Write into your officiant script audience action points. If you need everyone to stand (like when the bride comes down the aisle), write in “all rise,” and then say it out loud. Everyone will stay risen until you give them a command to take their seats (“please be seated” usually does the trick). Without the Officiant including these simple words into their script, guests will most likely stay standing for the full 15-30 minute ceremony (yes, we’ve seen it happen). You have a lot of power! I bet you could get a group YMCA or Hokey-Pokey going at some point if you play your cards right!
Pro Tip: If the couple got bubbles for their formal ceremony exit… BEFORE you give them the okay-go-kiss, ask the audience to prep their bubbles. This will help build anticipation as well as get a TON of bubbles for their exit (which makes for better photos!).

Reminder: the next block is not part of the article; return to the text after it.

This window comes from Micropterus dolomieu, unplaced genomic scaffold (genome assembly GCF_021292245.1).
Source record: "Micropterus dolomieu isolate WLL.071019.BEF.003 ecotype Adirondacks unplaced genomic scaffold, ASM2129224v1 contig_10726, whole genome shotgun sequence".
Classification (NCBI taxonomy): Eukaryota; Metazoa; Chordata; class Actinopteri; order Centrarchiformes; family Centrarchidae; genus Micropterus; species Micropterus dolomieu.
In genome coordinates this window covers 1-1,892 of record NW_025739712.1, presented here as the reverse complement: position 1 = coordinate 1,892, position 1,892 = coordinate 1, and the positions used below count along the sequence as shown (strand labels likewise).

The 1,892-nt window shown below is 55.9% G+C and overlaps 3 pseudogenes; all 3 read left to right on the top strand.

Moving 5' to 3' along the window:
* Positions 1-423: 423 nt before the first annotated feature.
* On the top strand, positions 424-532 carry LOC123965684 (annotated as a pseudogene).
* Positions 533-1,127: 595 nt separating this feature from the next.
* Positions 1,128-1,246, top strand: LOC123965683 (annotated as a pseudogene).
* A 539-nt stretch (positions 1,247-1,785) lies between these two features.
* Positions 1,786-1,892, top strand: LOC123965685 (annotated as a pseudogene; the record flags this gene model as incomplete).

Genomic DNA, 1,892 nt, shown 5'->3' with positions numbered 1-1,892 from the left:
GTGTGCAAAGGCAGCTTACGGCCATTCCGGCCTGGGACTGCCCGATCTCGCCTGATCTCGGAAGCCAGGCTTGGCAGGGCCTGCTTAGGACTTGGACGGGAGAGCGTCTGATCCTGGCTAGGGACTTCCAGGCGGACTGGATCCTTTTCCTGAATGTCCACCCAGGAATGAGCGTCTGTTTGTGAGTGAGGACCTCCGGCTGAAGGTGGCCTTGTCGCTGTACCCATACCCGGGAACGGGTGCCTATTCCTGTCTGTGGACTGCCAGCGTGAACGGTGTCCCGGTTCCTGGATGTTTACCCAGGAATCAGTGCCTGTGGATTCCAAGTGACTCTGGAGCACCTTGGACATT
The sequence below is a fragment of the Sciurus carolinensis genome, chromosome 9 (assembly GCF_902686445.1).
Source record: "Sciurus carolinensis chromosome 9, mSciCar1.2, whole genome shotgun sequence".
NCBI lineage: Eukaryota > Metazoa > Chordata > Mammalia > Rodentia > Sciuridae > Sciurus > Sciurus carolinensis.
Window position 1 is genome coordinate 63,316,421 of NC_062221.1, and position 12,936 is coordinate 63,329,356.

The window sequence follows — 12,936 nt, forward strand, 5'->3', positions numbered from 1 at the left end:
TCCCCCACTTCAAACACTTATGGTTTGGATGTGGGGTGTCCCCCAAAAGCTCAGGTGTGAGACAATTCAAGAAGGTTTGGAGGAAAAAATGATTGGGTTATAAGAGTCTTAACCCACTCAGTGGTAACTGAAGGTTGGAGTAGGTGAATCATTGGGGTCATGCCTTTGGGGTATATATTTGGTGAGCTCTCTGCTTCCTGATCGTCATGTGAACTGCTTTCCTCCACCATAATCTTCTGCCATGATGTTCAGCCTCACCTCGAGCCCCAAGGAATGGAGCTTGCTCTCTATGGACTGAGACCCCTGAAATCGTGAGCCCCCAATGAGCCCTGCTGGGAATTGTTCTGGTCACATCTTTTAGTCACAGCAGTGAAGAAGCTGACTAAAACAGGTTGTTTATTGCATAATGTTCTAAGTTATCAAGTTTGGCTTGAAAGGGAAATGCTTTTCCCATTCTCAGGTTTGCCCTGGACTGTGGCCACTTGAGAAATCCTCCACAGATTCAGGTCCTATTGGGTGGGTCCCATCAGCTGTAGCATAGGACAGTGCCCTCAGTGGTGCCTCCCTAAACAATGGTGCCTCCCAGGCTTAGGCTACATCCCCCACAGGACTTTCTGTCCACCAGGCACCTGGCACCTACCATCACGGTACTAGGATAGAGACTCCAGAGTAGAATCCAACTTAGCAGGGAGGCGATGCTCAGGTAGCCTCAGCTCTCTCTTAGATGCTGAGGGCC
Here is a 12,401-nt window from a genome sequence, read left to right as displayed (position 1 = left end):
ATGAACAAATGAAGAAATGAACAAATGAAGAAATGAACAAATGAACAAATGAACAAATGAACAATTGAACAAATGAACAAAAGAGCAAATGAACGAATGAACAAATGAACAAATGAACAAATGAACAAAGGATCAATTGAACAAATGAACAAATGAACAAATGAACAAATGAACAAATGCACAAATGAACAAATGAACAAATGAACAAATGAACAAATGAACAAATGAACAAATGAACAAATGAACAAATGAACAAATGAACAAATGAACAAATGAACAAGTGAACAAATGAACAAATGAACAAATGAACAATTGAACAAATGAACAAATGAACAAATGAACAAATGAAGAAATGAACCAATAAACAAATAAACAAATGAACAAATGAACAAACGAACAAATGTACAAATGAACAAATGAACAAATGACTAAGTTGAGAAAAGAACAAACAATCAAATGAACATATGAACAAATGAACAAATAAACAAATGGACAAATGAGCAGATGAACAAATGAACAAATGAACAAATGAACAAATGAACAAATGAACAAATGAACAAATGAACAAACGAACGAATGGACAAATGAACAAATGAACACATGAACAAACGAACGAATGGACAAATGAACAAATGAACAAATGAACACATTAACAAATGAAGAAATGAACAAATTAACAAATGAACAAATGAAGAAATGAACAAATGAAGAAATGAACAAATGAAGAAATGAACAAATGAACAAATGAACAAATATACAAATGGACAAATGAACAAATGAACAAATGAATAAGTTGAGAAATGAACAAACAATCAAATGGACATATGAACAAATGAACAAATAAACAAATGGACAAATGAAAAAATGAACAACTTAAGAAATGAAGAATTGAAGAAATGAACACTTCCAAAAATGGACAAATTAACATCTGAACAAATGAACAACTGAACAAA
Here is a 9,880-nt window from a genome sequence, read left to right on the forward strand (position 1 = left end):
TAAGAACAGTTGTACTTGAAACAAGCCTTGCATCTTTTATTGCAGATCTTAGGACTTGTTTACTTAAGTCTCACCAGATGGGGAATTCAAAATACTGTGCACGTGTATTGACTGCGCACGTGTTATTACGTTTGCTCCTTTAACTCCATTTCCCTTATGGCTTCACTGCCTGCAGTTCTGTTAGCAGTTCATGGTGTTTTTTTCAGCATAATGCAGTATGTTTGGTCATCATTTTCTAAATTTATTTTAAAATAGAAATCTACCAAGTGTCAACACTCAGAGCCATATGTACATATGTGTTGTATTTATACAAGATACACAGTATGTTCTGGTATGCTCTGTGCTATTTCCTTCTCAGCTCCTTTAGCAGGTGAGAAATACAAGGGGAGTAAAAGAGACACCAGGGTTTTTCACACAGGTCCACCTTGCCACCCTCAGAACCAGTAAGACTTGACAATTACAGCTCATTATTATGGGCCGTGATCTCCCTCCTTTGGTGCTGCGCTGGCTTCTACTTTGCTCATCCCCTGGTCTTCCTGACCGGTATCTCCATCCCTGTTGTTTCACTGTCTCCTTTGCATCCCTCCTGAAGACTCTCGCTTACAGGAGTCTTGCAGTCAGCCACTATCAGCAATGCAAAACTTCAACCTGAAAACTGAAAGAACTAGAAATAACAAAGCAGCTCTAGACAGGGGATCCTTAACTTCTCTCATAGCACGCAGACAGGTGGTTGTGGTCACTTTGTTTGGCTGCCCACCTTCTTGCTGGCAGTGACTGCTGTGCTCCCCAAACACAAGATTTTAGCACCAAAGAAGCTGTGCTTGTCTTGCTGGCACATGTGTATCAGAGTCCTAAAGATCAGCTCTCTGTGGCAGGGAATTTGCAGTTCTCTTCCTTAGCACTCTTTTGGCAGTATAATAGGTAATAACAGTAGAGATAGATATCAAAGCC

3. Shadows & Lighting / Position Couple to Audience
Great photography is made up of moments… but great photography also cannot be made possible with out light and shadow. The matter of a few inches can make all the difference for a well-lit ceremony or a photographer’s worst nightmare. Make a point to chat with your media crew prior to the ceremony and ask if they see any foreseeable issues with the setup. Adjusting the for the lighting could simply be as easy as a 6 inch step forward or backward to avoid a terrible shadow casted by a tree, pergola, or the wedding decor. Teamwork makes the dream work.